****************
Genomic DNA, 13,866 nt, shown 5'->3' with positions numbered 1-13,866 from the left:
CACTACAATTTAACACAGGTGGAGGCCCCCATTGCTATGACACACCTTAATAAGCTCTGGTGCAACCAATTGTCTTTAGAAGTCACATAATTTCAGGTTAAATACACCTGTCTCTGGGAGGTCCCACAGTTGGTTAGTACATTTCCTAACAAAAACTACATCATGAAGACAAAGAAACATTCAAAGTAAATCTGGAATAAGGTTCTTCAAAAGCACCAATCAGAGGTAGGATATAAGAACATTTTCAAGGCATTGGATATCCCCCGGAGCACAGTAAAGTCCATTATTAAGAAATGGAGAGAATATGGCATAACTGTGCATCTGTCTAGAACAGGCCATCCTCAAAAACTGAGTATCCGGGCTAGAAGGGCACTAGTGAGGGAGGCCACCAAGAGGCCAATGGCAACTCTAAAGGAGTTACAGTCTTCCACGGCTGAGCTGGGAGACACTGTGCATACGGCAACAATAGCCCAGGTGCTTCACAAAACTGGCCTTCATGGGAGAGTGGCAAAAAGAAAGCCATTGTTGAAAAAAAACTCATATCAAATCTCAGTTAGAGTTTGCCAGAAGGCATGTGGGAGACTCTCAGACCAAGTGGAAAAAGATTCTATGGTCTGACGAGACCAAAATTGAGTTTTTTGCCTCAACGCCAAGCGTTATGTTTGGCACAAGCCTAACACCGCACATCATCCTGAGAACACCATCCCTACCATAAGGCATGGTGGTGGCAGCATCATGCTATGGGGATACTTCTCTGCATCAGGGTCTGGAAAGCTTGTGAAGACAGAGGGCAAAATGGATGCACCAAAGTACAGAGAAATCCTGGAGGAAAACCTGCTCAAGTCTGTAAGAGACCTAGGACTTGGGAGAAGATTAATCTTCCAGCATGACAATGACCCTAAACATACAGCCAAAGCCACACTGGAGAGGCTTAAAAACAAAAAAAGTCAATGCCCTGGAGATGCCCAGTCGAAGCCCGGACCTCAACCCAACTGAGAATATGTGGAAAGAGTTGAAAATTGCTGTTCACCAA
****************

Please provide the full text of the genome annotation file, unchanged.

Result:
Genomic DNA, 13,866 nt, shown 5'->3' with positions numbered 1-13,866 from the left:
CACTACAATTTAACACAGGTGGAGGCCCCCATTGCTATGACACACCTTAATAAGCTCTGGTGCAACCAATTGTCTTTAGAAGTCACATAATTTCAGGTTAAATACACCTGTCTCTGGGAGGTCCCACAGTTGGTTAGTACATTTCCTAACAAAAACTACATCATGAAGACAAAGAAACATTCAAAGTAAATCTGGAATAAGGTTCTTCAAAAGCACCAATCAGAGGTAGGATATAAGAACATTTTCAAGGCATTGGATATCCCCCGGAGCACAGTAAAGTCCATTATTAAGAAATGGAGAGAATATGGCATAACTGTGCATCTGTCTAGAACAGGCCATCCTCAAAAACTGAGTATCCGGGCTAGAAGGGCACTAGTGAGGGAGGCCACCAAGAGGCCAATGGCAACTCTAAAGGAGTTACAGTCTTCCACGGCTGAGCTGGGAGACACTGTGCATACGGCAACAATAGCCCAGGTGCTTCACAAAACTGGCCTTCATGGGAGAGTGGCAAAAAGAAAGCCATTGTTGAAAAAAAACTCATATCAAATCTCAGTTAGAGTTTGCCAGAAGGCATGTGGGAGACTCTCAGACCAAGTGGAAAAAGATTCTATGGTCTGACGAGACCAAAATTGAGTTTTTTGCCTCAACGCCAAGCGTTATGTTTGGCACAAGCCTAACACCGCACATCATCCTGAGAACACCATCCCTACCATAAGGCATGGTGGTGGCAGCATCATGCTATGGGGATACTTCTCTGCATCAGGGTCTGGAAAGCTTGTGAAGACAGAGGGCAAAATGGATGCACCAAAGTACAGAGAAATCCTGGAGGAAAACCTGCTCAAGTCTGTAAGAGACCTAGGACTTGGGAGAAGATTAATCTTCCAGCATGACAATGACCCTAAACATACAGCCAAAGCCACACTGGAGAGGCTTAAAAACAAAAAAAGTCAATGCCCTGGAGATGCCCAGTCGAAGCCCGGACCTCAACCCAACTGAGAATATGTGGAAAGAGTTGAAAATTGCTGTTCACCAA